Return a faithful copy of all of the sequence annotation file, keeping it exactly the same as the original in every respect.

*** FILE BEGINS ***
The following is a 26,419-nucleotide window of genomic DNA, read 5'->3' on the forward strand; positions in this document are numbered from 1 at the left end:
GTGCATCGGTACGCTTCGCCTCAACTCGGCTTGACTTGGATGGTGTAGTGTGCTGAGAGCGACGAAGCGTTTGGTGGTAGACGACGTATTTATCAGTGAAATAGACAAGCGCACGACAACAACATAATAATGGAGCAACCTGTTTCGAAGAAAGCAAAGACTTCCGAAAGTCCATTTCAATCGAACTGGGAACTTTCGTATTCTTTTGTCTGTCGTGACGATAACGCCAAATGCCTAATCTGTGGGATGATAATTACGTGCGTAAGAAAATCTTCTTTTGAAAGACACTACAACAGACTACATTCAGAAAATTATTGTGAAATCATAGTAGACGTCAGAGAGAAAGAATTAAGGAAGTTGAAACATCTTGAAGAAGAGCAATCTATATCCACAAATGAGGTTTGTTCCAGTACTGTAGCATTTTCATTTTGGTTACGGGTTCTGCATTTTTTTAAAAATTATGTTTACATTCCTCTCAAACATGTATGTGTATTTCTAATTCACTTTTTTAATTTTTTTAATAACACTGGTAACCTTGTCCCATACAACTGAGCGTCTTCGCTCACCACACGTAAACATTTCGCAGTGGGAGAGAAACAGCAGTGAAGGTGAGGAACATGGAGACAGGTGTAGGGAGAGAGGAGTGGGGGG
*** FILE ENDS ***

The following is a 26,419-nucleotide window of genomic DNA, read 5'->3' on the forward strand; positions in this document are numbered from 1 at the left end:
GTGCATCGGTACGCTTCGCCTCAACTCGGCTTGACTTGGATGGTGTAGTGTGCTGAGAGCGACGAAGCGTTTGGTGGTAGACGACGTATTTATCAGTGAAATAGACAAGCGCACGACAACAACATAATAATGGAGCAACCTGTTTCGAAGAAAGCAAAGACTTCCGAAAGTCCATTTCAATCGAACTGGGAACTTTCGTATTCTTTTGTCTGTCGTGACGATAACGCCAAATGCCTAATCTGTGGGATGATAATTACGTGCGTAAGAAAATCTTCTTTTGAAAGACACTACAACAGACTACATTCAGAAAATTATTGTGAAATCATAGTAGACGTCAGAGAGAAAGAATTAAGGAAGTTGAAACATCTTGAAGAAGAGCAATCTATATCCACAAATGAGGTTTGTTCCAGTACTGTAGCATTTTCATTTTGGTTACGGGTTCTGCATTTTTTTAAAAATTATGTTTACATTCCTCTCAAACATGTATGTGTATTTCTAATTCACTTTTTTAATTTTTTTAATAACACTGGTAACCTTGTCCCATACAACTGAGCGTCTTCGCTCACCACACGTAAACATTTCGCAGTGGGAGAGAAACAGCAGTGAAGGTGAGGAACATGGAGACAGGTGTAGGGAGAGAGGAGTGGGGGG